Kentucky and Duke basketball lead our ranking of the 25 best recruiting classes of the one-and-done era

With recruiting being one of the few continuing basketball activities at the present time, this seems like a good moment to rank history's best efforts in that area.

By "history," we mean the one-and-done era. The NBA's eligibility rule has been the law of the recruiting land now for 15 years. Plenty long enough, in other words, to compile some rankings.

This ranking of the 25 best classes ever signed is based solely on where players were ranked coming out of high school. It is not -- repeat, not -- a ranking of which classes turned out to be the best in terms of college performance. (Though that might make an interesting list in its own right.)

Now that we're all on the same page, here are the top 25 recruiting classes of the one-and-done era.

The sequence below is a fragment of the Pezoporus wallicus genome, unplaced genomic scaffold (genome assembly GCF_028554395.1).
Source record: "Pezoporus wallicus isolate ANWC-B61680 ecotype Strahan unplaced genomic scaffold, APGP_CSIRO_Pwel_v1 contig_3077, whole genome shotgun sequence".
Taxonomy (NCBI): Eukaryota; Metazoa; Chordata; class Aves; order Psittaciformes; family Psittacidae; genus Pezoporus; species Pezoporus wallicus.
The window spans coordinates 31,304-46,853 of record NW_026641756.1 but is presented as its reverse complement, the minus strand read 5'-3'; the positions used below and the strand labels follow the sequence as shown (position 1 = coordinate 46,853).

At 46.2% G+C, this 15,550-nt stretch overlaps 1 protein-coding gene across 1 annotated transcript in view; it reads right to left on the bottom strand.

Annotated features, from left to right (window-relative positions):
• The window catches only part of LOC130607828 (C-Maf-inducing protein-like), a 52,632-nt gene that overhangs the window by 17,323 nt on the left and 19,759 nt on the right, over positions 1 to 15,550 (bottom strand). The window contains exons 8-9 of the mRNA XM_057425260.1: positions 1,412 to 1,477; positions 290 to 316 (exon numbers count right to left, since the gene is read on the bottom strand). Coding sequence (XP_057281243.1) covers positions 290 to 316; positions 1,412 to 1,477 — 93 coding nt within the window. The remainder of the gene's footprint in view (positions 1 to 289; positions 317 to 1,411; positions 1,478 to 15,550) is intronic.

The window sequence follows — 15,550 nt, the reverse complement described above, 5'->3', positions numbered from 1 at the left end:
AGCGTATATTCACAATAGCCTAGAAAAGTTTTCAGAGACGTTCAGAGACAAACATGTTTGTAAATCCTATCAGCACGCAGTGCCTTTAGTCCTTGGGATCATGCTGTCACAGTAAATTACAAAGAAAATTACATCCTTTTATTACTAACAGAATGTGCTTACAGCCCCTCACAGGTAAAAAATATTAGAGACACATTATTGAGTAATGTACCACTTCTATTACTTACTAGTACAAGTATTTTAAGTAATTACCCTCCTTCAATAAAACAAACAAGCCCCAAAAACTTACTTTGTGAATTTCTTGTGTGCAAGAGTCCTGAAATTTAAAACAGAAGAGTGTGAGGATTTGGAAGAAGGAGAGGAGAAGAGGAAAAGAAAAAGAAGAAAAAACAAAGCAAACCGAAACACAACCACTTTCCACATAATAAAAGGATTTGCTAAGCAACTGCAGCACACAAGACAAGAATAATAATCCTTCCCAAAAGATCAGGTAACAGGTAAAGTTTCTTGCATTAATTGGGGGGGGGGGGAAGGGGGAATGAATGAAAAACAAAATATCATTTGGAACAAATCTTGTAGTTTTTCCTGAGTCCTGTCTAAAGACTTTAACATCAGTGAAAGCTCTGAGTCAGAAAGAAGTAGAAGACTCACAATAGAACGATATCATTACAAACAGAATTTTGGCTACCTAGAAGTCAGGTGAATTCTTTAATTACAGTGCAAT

(Player rankings in parenthesis are ESPN's rankings, except for 2006, which was before ESPN's recruiting database began. For 2006, we used the Recruiting Services Consensus Index.)

1. Kentucky 2013: Julius Randle (No. 3), Andrew Harrison (No. 5), Dakari Johnson (No. 7), James Young (No. 8), Aaron Harrison (No. 9), Marcus Lee (No. 25)

When it was finally signed and delivered, John Calipari's 2013 class was considered by many to be perhaps the greatest recruiting class of all time. It had everything. Five top-10 prospects, six McDonald's All Americans. There was top-end talent and depth in the class. Randle was the prize of the class, choosing Kentucky over Kansas, Florida and Texas. The elite backcourt of Andrew and Aaron Harrison gave Calipari the No. 1 prospect at three different positions. Johnson was a dominant big man, and Young was a smooth-scoring wing. To add to it, late bloomer Lee joined the group. Calipari also added two in-state prospects in three-stars Derek Willis and Dominique Hawkins. It's clearly the best recruiting class of the one-and-done era, and even a Duke group that included the top three prospects in the country doesn't come close.